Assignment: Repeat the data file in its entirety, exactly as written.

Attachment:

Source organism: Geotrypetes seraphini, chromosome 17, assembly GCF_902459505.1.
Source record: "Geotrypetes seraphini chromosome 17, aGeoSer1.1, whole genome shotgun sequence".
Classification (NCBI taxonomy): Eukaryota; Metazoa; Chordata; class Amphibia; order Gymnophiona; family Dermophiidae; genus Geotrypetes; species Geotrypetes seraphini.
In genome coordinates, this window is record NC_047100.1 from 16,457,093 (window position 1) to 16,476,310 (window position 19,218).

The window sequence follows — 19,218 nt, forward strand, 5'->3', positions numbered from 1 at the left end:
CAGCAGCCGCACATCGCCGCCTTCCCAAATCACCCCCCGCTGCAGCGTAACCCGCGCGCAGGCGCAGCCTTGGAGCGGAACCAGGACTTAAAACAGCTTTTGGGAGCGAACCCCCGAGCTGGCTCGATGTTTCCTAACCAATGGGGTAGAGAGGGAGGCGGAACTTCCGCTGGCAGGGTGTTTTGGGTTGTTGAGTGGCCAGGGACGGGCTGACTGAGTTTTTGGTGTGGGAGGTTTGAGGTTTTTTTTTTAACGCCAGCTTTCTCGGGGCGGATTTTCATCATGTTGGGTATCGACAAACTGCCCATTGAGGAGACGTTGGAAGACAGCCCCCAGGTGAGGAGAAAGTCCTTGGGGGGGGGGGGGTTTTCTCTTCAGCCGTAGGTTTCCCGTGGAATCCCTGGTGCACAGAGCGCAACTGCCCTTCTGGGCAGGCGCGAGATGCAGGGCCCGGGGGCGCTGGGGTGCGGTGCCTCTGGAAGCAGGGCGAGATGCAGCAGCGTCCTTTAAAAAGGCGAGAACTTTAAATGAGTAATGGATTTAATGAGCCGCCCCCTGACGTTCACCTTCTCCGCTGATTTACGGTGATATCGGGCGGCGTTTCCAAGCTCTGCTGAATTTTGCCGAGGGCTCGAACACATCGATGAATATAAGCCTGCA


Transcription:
Source organism: Geotrypetes seraphini, chromosome 17, assembly GCF_902459505.1.
Source record: "Geotrypetes seraphini chromosome 17, aGeoSer1.1, whole genome shotgun sequence".
Classification (NCBI taxonomy): Eukaryota; Metazoa; Chordata; class Amphibia; order Gymnophiona; family Dermophiidae; genus Geotrypetes; species Geotrypetes seraphini.
In genome coordinates, this window is record NC_047100.1 from 16,457,093 (window position 1) to 16,476,310 (window position 19,218).

The window sequence follows — 19,218 nt, forward strand, 5'->3', positions numbered from 1 at the left end:
CAGCAGCCGCACATCGCCGCCTTCCCAAATCACCCCCCGCTGCAGCGTAACCCGCGCGCAGGCGCAGCCTTGGAGCGGAACCAGGACTTAAAACAGCTTTTGGGAGCGAACCCCCGAGCTGGCTCGATGTTTCCTAACCAATGGGGTAGAGAGGGAGGCGGAACTTCCGCTGGCAGGGTGTTTTGGGTTGTTGAGTGGCCAGGGACGGGCTGACTGAGTTTTTGGTGTGGGAGGTTTGAGGTTTTTTTTTTAACGCCAGCTTTCTCGGGGCGGATTTTCATCATGTTGGGTATCGACAAACTGCCCATTGAGGAGACGTTGGAAGACAGCCCCCAGGTGAGGAGAAAGTCCTTGGGGGGGGGGGGGTTTTCTCTTCAGCCGTAGGTTTCCCGTGGAATCCCTGGTGCACAGAGCGCAACTGCCCTTCTGGGCAGGCGCGAGATGCAGGGCCCGGGGGCGCTGGGGTGCGGTGCCTCTGGAAGCAGGGCGAGATGCAGCAGCGTCCTTTAAAAAGGCGAGAACTTTAAATGAGTAATGGATTTAATGAGCCGCCCCCTGACGTTCACCTTCTCCGCTGATTTACGGTGATATCGGGCGGCGTTTCCAAGCTCTGCTGAATTTTGCCGAGGGCTCGAACACATCGATGAATATAAGCCTGCA